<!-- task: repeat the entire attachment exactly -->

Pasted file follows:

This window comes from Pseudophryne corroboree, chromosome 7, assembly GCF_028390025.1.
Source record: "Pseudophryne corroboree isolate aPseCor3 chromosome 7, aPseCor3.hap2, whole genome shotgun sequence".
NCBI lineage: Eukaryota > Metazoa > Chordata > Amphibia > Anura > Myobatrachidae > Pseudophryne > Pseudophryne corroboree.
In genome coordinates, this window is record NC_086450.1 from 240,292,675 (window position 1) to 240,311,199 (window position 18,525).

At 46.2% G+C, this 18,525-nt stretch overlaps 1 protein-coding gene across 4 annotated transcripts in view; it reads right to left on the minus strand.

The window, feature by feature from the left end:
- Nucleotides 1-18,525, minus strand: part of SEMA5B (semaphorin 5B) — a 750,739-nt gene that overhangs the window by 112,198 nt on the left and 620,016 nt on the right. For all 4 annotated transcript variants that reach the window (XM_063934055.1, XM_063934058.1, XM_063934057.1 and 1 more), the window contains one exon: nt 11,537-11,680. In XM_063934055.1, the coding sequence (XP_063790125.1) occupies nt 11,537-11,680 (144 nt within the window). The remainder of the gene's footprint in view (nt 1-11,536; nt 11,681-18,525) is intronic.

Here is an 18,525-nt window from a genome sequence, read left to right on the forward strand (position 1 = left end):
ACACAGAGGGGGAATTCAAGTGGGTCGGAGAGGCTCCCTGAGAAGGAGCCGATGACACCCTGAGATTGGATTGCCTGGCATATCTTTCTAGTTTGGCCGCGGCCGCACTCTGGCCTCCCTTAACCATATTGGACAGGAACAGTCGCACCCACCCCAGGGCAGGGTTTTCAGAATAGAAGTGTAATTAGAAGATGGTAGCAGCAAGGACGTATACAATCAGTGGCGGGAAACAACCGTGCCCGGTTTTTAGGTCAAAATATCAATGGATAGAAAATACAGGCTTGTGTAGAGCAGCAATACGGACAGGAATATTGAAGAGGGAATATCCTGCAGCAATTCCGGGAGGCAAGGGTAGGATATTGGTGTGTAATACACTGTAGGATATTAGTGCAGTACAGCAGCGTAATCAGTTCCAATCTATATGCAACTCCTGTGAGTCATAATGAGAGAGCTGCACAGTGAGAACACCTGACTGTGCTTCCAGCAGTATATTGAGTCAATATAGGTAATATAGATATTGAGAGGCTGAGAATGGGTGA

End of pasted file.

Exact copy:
This window comes from Pseudophryne corroboree, chromosome 7, assembly GCF_028390025.1.
Source record: "Pseudophryne corroboree isolate aPseCor3 chromosome 7, aPseCor3.hap2, whole genome shotgun sequence".
NCBI lineage: Eukaryota > Metazoa > Chordata > Amphibia > Anura > Myobatrachidae > Pseudophryne > Pseudophryne corroboree.
In genome coordinates, this window is record NC_086450.1 from 240,292,675 (window position 1) to 240,311,199 (window position 18,525).

At 46.2% G+C, this 18,525-nt stretch overlaps 1 protein-coding gene across 4 annotated transcripts in view; it reads right to left on the minus strand.

The window, feature by feature from the left end:
- Nucleotides 1-18,525, minus strand: part of SEMA5B (semaphorin 5B) — a 750,739-nt gene that overhangs the window by 112,198 nt on the left and 620,016 nt on the right. For all 4 annotated transcript variants that reach the window (XM_063934055.1, XM_063934058.1, XM_063934057.1 and 1 more), the window contains one exon: nt 11,537-11,680. In XM_063934055.1, the coding sequence (XP_063790125.1) occupies nt 11,537-11,680 (144 nt within the window). The remainder of the gene's footprint in view (nt 1-11,536; nt 11,681-18,525) is intronic.

Here is an 18,525-nt window from a genome sequence, read left to right on the forward strand (position 1 = left end):
ACACAGAGGGGGAATTCAAGTGGGTCGGAGAGGCTCCCTGAGAAGGAGCCGATGACACCCTGAGATTGGATTGCCTGGCATATCTTTCTAGTTTGGCCGCGGCCGCACTCTGGCCTCCCTTAACCATATTGGACAGGAACAGTCGCACCCACCCCAGGGCAGGGTTTTCAGAATAGAAGTGTAATTAGAAGATGGTAGCAGCAAGGACGTATACAATCAGTGGCGGGAAACAACCGTGCCCGGTTTTTAGGTCAAAATATCAATGGATAGAAAATACAGGCTTGTGTAGAGCAGCAATACGGACAGGAATATTGAAGAGGGAATATCCTGCAGCAATTCCGGGAGGCAAGGGTAGGATATTGGTGTGTAATACACTGTAGGATATTAGTGCAGTACAGCAGCGTAATCAGTTCCAATCTATATGCAACTCCTGTGAGTCATAATGAGAGAGCTGCACAGTGAGAACACCTGACTGTGCTTCCAGCAGTATATTGAGTCAATATAGGTAATATAGATATTGAGAGGCTGAGAATGGGTGA